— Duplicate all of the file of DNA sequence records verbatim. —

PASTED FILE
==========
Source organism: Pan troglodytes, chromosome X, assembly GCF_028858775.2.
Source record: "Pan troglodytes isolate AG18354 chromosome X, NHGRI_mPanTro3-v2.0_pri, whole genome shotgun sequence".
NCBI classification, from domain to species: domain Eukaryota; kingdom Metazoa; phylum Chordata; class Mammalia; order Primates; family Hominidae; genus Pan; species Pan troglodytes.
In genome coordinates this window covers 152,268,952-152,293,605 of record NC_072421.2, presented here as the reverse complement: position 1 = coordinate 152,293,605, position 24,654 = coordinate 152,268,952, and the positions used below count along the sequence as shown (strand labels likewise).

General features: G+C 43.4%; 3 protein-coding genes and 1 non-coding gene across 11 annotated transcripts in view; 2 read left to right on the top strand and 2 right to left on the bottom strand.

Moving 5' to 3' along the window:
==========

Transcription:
Source organism: Pan troglodytes, chromosome X, assembly GCF_028858775.2.
Source record: "Pan troglodytes isolate AG18354 chromosome X, NHGRI_mPanTro3-v2.0_pri, whole genome shotgun sequence".
NCBI classification, from domain to species: domain Eukaryota; kingdom Metazoa; phylum Chordata; class Mammalia; order Primates; family Hominidae; genus Pan; species Pan troglodytes.
In genome coordinates this window covers 152,268,952-152,293,605 of record NC_072421.2, presented here as the reverse complement: position 1 = coordinate 152,293,605, position 24,654 = coordinate 152,268,952, and the positions used below count along the sequence as shown (strand labels likewise).

General features: G+C 43.4%; 3 protein-coding genes and 1 non-coding gene across 11 annotated transcripts in view; 2 read left to right on the top strand and 2 right to left on the bottom strand.

Moving 5' to 3' along the window: